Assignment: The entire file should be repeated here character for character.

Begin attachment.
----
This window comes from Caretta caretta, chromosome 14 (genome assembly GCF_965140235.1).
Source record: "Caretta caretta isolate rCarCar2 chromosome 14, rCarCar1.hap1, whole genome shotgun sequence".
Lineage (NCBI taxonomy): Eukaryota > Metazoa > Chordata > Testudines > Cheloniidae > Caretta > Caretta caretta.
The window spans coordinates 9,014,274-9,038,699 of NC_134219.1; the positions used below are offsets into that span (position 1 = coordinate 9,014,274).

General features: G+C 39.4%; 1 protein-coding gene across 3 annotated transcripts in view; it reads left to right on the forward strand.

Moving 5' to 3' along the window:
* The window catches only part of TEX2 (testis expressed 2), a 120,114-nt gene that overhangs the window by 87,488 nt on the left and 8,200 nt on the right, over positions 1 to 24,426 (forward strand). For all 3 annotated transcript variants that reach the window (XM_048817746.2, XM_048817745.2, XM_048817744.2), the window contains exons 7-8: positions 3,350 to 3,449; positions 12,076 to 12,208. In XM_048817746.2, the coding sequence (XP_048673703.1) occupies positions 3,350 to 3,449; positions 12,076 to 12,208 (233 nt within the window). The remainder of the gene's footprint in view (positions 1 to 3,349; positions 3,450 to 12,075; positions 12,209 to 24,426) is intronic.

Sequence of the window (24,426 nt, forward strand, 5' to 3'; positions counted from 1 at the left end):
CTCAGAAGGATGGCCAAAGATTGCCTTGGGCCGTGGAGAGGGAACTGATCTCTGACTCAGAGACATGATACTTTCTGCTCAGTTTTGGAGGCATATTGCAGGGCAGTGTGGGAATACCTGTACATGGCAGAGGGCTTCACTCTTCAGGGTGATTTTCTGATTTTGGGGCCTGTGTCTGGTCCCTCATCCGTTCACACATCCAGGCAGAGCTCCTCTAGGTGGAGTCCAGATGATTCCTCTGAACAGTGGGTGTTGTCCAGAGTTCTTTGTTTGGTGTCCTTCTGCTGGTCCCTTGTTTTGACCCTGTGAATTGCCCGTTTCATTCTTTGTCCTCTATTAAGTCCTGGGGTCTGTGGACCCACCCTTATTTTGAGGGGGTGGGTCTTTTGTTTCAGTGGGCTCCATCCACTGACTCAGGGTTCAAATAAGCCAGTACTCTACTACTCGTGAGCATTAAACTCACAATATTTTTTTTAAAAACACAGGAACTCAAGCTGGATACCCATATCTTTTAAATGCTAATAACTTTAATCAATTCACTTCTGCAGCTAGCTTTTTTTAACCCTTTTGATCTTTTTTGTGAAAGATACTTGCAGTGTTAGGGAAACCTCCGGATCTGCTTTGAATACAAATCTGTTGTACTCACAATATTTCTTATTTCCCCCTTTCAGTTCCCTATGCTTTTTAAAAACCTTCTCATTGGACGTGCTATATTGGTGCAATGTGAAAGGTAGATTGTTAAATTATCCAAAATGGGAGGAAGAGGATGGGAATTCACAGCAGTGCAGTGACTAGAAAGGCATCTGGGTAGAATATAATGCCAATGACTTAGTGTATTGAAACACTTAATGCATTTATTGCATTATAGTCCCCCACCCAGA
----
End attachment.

This window comes from Caretta caretta, chromosome 14 (genome assembly GCF_965140235.1).
Source record: "Caretta caretta isolate rCarCar2 chromosome 14, rCarCar1.hap1, whole genome shotgun sequence".
Lineage (NCBI taxonomy): Eukaryota > Metazoa > Chordata > Testudines > Cheloniidae > Caretta > Caretta caretta.
The window spans coordinates 9,014,274-9,038,699 of NC_134219.1; the positions used below are offsets into that span (position 1 = coordinate 9,014,274).

General features: G+C 39.4%; 1 protein-coding gene across 3 annotated transcripts in view; it reads left to right on the forward strand.

Moving 5' to 3' along the window:
* The window catches only part of TEX2 (testis expressed 2), a 120,114-nt gene that overhangs the window by 87,488 nt on the left and 8,200 nt on the right, over positions 1 to 24,426 (forward strand). For all 3 annotated transcript variants that reach the window (XM_048817746.2, XM_048817745.2, XM_048817744.2), the window contains exons 7-8: positions 3,350 to 3,449; positions 12,076 to 12,208. In XM_048817746.2, the coding sequence (XP_048673703.1) occupies positions 3,350 to 3,449; positions 12,076 to 12,208 (233 nt within the window). The remainder of the gene's footprint in view (positions 1 to 3,349; positions 3,450 to 12,075; positions 12,209 to 24,426) is intronic.

Sequence of the window (24,426 nt, forward strand, 5' to 3'; positions counted from 1 at the left end):
CTCAGAAGGATGGCCAAAGATTGCCTTGGGCCGTGGAGAGGGAACTGATCTCTGACTCAGAGACATGATACTTTCTGCTCAGTTTTGGAGGCATATTGCAGGGCAGTGTGGGAATACCTGTACATGGCAGAGGGCTTCACTCTTCAGGGTGATTTTCTGATTTTGGGGCCTGTGTCTGGTCCCTCATCCGTTCACACATCCAGGCAGAGCTCCTCTAGGTGGAGTCCAGATGATTCCTCTGAACAGTGGGTGTTGTCCAGAGTTCTTTGTTTGGTGTCCTTCTGCTGGTCCCTTGTTTTGACCCTGTGAATTGCCCGTTTCATTCTTTGTCCTCTATTAAGTCCTGGGGTCTGTGGACCCACCCTTATTTTGAGGGGGTGGGTCTTTTGTTTCAGTGGGCTCCATCCACTGACTCAGGGTTCAAATAAGCCAGTACTCTACTACTCGTGAGCATTAAACTCACAATATTTTTTTTAAAAACACAGGAACTCAAGCTGGATACCCATATCTTTTAAATGCTAATAACTTTAATCAATTCACTTCTGCAGCTAGCTTTTTTTAACCCTTTTGATCTTTTTTGTGAAAGATACTTGCAGTGTTAGGGAAACCTCCGGATCTGCTTTGAATACAAATCTGTTGTACTCACAATATTTCTTATTTCCCCCTTTCAGTTCCCTATGCTTTTTAAAAACCTTCTCATTGGACGTGCTATATTGGTGCAATGTGAAAGGTAGATTGTTAAATTATCCAAAATGGGAGGAAGAGGATGGGAATTCACAGCAGTGCAGTGACTAGAAAGGCATCTGGGTAGAATATAATGCCAATGACTTAGTGTATTGAAACACTTAATGCATTTATTGCATTATAGTCCCCCACCCAGA